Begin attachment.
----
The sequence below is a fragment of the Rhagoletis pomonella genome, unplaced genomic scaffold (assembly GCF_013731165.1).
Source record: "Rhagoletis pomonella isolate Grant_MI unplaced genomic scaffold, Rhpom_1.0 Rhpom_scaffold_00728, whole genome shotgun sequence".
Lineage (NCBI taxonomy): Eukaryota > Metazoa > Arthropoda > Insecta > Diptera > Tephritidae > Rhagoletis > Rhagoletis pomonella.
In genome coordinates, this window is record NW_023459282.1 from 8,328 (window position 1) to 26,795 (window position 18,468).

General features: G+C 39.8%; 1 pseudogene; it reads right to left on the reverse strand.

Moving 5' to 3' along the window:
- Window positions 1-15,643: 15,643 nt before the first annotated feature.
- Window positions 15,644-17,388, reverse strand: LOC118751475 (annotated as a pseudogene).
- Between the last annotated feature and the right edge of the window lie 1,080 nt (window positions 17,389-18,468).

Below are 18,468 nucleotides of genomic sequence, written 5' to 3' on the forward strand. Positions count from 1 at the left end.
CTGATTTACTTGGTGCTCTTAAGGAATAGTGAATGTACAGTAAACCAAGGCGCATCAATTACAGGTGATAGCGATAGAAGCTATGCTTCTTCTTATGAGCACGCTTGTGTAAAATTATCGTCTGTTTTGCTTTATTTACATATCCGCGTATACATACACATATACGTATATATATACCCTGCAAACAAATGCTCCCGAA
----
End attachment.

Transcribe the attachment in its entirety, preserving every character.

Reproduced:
The sequence below is a fragment of the Rhagoletis pomonella genome, unplaced genomic scaffold (assembly GCF_013731165.1).
Source record: "Rhagoletis pomonella isolate Grant_MI unplaced genomic scaffold, Rhpom_1.0 Rhpom_scaffold_00728, whole genome shotgun sequence".
Lineage (NCBI taxonomy): Eukaryota > Metazoa > Arthropoda > Insecta > Diptera > Tephritidae > Rhagoletis > Rhagoletis pomonella.
In genome coordinates, this window is record NW_023459282.1 from 8,328 (window position 1) to 26,795 (window position 18,468).

General features: G+C 39.8%; 1 pseudogene; it reads right to left on the reverse strand.

Moving 5' to 3' along the window:
- Window positions 1-15,643: 15,643 nt before the first annotated feature.
- Window positions 15,644-17,388, reverse strand: LOC118751475 (annotated as a pseudogene).
- Between the last annotated feature and the right edge of the window lie 1,080 nt (window positions 17,389-18,468).

Below are 18,468 nucleotides of genomic sequence, written 5' to 3' on the forward strand. Positions count from 1 at the left end.
CTGATTTACTTGGTGCTCTTAAGGAATAGTGAATGTACAGTAAACCAAGGCGCATCAATTACAGGTGATAGCGATAGAAGCTATGCTTCTTCTTATGAGCACGCTTGTGTAAAATTATCGTCTGTTTTGCTTTATTTACATATCCGCGTATACATACACATATACGTATATATATACCCTGCAAACAAATGCTCCCGAA